‘Deceived by Government’
In 2008, the government of India announced Prime Minister’s Return, Relief and Rehabilitation Scheme for the Pandits who want to return to the valley. As part of the package, around 3,000 migrant Pandits who returned in 2010 and 2012 have gotten state jobs.
These Pandits were rehabilitated in different “temporary” transit camps across the Indian-administered Kashmir.
Besides the job, interviewed Pandits say, they were also promised family accommodation, a continuation of cash relief for the first two years, scholarships, and separate schools for their children. They allege that, except for the jobs, the government did not follow through on any of the promises.
“The government has left us nowhere to go,” a Pandit employee, who returned in 2010, said on condition of anonymity. “They have failed to accommodate even 3,000 families.”
“Since 2010, we are living with 4 to 5 employees in a studio apartment. As there is not enough space in transit camps to accommodate our family, we left them in Jammu,” he said.
Pandits who returned under the rehabilitation scheme said they received a warm welcome from their Muslim neighbors.
In March 2019, neighbors from Muslim and Hindu communities joined hands and restored an 80-year-old temple in the volatile Pulwama district in South Kashmir.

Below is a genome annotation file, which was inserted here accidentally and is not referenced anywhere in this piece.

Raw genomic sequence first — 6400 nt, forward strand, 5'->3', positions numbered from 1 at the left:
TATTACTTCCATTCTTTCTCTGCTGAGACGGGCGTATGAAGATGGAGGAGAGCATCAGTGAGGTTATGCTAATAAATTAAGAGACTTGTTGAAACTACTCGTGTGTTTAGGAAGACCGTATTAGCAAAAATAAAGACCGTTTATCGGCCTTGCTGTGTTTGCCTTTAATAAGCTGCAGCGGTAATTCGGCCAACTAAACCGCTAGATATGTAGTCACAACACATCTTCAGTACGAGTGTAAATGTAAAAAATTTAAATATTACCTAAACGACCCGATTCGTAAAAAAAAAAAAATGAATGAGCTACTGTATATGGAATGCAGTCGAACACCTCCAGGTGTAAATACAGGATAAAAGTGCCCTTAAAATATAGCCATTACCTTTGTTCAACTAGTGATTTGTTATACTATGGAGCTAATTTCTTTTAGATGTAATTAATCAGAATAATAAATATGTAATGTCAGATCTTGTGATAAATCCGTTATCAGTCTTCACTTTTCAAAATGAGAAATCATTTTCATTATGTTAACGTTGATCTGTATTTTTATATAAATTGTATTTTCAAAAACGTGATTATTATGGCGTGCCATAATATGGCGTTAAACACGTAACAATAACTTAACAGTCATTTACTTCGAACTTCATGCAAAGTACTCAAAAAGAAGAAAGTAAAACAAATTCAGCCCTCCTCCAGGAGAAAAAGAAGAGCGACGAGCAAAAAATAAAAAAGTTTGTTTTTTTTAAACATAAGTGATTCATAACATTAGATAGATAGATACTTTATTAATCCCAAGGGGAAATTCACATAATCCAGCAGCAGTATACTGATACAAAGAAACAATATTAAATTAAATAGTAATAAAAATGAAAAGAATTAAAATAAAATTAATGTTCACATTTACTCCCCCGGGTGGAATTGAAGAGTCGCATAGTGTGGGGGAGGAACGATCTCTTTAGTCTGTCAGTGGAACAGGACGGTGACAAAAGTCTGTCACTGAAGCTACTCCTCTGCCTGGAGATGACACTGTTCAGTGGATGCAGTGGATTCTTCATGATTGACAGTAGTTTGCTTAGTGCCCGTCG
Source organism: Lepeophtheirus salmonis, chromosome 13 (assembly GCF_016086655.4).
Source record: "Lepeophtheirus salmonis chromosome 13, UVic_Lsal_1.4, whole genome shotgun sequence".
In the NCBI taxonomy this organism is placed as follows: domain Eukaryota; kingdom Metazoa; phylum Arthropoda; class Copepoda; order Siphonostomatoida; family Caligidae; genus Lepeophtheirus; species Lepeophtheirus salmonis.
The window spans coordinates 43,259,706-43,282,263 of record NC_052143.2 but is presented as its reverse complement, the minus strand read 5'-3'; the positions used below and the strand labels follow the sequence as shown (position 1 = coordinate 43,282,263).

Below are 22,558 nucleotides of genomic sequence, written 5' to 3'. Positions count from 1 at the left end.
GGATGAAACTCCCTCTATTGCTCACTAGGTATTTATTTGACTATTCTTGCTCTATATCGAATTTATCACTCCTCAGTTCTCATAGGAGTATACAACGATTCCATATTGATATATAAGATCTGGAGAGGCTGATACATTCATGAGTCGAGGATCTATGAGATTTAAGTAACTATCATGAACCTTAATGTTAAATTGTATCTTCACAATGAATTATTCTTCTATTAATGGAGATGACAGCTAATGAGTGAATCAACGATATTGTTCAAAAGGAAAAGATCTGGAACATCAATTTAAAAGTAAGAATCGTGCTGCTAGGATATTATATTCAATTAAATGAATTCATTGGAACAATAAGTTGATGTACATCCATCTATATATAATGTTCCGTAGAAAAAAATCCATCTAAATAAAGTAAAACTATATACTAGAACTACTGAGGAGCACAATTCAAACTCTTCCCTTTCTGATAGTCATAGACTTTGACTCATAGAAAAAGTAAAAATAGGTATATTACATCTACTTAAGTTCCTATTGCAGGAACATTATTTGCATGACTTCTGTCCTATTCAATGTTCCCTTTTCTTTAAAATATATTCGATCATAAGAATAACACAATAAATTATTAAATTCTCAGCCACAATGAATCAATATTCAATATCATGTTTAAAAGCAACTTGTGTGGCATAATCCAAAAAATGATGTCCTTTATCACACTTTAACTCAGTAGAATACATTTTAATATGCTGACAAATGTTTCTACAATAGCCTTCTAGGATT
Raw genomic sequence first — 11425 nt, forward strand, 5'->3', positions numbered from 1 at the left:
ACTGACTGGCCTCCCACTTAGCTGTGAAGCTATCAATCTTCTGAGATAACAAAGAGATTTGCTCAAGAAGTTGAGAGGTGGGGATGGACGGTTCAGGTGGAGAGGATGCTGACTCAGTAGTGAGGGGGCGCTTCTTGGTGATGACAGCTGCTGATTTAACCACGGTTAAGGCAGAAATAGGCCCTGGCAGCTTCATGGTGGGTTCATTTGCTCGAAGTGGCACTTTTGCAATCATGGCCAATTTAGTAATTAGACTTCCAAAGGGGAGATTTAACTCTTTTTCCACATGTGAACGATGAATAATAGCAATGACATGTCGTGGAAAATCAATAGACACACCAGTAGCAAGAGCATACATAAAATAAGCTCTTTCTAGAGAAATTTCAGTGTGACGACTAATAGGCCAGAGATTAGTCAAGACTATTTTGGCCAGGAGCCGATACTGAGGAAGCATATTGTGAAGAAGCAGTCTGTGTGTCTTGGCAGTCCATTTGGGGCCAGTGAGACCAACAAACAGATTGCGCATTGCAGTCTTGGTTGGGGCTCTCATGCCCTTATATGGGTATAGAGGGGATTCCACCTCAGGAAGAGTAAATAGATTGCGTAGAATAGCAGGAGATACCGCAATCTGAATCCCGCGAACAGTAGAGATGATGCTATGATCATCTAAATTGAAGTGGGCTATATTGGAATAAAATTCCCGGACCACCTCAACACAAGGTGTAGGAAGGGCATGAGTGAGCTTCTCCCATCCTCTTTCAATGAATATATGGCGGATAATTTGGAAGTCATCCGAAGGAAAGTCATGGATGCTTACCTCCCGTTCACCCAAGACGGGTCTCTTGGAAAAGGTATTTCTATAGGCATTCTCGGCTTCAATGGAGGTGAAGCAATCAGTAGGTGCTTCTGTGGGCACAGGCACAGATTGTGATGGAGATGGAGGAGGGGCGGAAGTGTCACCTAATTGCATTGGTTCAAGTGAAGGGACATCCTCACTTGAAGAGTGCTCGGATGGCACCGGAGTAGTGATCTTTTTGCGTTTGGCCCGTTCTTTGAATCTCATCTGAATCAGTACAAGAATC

The temple was restored to how it was in the past – dome-like rooftop, a bell hanging from the ceiling, and colorful walls surrounding the sacred Shiva Ling. Muslim neighbors not only supervised the work at the temple but also served tea to the laborers who were working at the site.
“Our valley is incomplete without our Pandit brothers,” said Ghulam Rasool, a resident of Pulwama district in South Kashmir. “It was unfortunate that they migrated from Kashmir. Muslims and Hindus were living happily for centuries here. Before 1990, it would have been difficult to distinguish between a Kashmiri Hindu and a Muslim. Someone cast his evil eye on our valley.”